20. Januar 2015
23. Januar 2015
01. September 2015 (online)
Adolescence is a time of dramatic change in growth, physical maturation, hormonal milieu, emotional state, and social development. Epilepsy is one of the most common neurologic disorders in adolescents. In actuality, adolescence represents the second peak period for epilepsy onset, with the first occurring during early childhood. Pubertal changes, the potential for pregnancy, driving, rebellious behavior, alcohol and drug use, acceptance of diagnosis, medication compliance, independence, self-esteem, and even employment represent potential issues during the adolescent years that may impact or be impacted by seizure control and appropriate management.
Quality treatment of epilepsy in adolescents requires a rational and holistic approach to therapy that must include appropriate knowledge of epilepsy and epilepsy syndromes common to this age group, the spectrum of efficacy and potential adverse effects of antiepileptic drugs (AEDs), and many psychosocial factors that must be considered for each individual patient. New-onset epilepsy is common to adolescence, especially with the idiopathic or genetically determined generalized epilepsy syndromes that arise during this time period. These generalized epilepsies, with the most common being juvenile myoclonic epilepsy and juvenile absence epilepsy, have overlapping clinical features and genetic origins as well as similar electroencephalographic findings. There is also a group of heterogenous, more severe, and devastating epilepsy syndromes that commonly begin during adolescence that are collectively referred to as progressive myoclonus epilepsies that characteristically include myoclonus and progressive neurologic decline. These disorders are discussed in this issue and include Unverricht-Lundborg disease, Lafora disease, juvenile-onset neuronal ceroid lipofuscinosis, sialidosis (cherry-red spot myoclonus), dentatorubral-pallidoluysian atrophy, and myoclonic epilepsy and ragged-red fibers.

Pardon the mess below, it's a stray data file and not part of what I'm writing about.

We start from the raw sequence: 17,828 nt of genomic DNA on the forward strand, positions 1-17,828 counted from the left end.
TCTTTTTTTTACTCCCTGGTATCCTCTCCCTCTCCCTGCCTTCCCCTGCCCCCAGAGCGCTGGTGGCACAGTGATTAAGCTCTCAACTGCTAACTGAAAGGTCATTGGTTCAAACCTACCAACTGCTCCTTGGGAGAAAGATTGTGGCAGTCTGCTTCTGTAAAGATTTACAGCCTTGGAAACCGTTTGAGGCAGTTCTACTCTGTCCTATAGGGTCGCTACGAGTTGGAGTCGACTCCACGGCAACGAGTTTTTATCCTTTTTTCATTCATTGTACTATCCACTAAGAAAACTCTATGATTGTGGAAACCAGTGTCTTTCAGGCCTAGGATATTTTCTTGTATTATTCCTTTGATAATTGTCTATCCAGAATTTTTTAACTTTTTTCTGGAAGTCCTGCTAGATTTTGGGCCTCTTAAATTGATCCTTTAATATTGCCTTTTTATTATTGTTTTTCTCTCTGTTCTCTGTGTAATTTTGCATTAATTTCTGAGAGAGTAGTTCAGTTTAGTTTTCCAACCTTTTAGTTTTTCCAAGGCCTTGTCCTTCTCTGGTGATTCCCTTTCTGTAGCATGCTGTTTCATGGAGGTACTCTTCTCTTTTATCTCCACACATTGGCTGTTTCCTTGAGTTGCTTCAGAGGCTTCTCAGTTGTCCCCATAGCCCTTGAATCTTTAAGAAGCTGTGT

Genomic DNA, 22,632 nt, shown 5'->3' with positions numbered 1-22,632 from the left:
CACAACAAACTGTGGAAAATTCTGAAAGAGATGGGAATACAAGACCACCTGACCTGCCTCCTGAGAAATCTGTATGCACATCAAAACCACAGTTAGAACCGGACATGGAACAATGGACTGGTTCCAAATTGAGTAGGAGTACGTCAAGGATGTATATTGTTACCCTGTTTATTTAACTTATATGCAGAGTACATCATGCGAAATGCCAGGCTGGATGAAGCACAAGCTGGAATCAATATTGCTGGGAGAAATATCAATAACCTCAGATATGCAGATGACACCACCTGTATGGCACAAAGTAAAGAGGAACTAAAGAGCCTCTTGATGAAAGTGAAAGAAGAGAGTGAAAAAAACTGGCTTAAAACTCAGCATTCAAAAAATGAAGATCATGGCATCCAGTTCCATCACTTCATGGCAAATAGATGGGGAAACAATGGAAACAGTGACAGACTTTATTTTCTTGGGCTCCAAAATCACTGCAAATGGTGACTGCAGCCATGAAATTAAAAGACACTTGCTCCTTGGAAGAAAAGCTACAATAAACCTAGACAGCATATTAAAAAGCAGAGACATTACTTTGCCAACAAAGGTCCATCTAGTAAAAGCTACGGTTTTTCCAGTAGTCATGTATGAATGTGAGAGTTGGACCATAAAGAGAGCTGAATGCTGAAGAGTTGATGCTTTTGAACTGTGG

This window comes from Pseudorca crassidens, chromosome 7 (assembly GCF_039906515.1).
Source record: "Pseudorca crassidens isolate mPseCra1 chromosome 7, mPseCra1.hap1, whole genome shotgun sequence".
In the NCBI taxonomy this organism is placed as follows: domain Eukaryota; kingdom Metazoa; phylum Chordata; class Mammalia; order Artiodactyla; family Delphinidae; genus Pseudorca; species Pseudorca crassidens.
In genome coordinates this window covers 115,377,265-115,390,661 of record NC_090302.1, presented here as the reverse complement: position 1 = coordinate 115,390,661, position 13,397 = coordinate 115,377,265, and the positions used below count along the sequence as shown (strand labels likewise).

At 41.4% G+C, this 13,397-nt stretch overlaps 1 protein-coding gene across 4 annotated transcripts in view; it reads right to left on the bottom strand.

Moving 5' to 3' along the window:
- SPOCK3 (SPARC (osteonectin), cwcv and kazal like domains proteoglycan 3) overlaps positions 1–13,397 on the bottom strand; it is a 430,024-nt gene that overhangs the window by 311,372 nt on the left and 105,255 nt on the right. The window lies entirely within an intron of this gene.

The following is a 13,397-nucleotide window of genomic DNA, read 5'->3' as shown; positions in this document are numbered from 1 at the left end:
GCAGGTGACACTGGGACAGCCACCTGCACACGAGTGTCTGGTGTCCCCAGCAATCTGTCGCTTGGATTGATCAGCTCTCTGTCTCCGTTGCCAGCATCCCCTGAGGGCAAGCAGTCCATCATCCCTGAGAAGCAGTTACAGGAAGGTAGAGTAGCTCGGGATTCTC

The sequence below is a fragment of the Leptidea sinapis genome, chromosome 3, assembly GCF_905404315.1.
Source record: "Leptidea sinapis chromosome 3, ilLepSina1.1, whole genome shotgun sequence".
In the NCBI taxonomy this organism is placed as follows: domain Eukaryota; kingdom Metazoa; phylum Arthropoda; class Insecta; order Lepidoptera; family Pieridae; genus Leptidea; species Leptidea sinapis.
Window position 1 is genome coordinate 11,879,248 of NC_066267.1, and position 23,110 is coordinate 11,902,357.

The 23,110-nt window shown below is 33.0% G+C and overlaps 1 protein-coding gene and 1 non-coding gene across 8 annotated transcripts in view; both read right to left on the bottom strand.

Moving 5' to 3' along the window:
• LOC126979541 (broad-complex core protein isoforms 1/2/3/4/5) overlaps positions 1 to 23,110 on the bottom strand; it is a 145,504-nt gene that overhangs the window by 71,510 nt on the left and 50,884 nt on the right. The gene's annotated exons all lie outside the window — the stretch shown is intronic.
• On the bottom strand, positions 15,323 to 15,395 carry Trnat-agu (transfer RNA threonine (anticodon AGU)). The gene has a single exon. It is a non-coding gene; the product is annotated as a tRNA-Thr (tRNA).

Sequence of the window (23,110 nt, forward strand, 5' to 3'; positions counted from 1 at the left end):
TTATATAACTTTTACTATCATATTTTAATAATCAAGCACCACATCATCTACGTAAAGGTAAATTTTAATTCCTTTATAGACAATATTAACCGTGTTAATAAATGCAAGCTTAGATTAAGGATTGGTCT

Special considerations must be applied to adolescent females, as hormonal changes associated with the menstrual cycle may impact seizure control and management, and as they become women of childbearing age with a potential for pregnancy whereby the impact of AED therapy on the fetus also warrants consideration.
Alternative therapies should be considered for adolescents with epilepsy who are refractory to AED therapy. Epilepsy surgery for intractable patients provides the best overall potential for complete seizure control for patients who are medically refractory. Even though surgical treatment will obviously not be an appropriate option for all individuals, it is recommended that all patients who have not experienced seizure control in response to two or more AEDs should at least be referred to a comprehensive epilepsy surgical center for appropriate evaluation and consideration. If surgery is not an appropriate option for an individual, knowledge gained from the comprehensive evaluation may contribute to better understanding of the individual's disorder, and may provide information that may help direct better therapy.
The adolescent may also present with other paroxysmal events that are nonepileptic in nature but must be evaluated and differentiated from epileptic seizures. These nonepileptic spells occur very commonly during adolescence and include both psychiatric and nonpsychiatric conditions such as migraine, syncope, movement disorders, sleep disorders, and psychogenic nonepileptic seizures. The adolescent with true epilepsy is at risk for many psychological, psychiatric, and behavioral comorbidities, and a comprehensive team approach to epilepsy care is preferable if available.
The impact of epilepsy on the quality of life of the adolescent is potentially tremendous. Physicians who provide care and management for teenagers with epilepsy should be fully aware of the multifaceted, associated issues common to this age group that extend far beyond simple medication management. Increased awareness and knowledge of these associated issues will help physicians provide better care for their patients and achieve the primary goals of therapy: seizure freedom and maximized quality of life.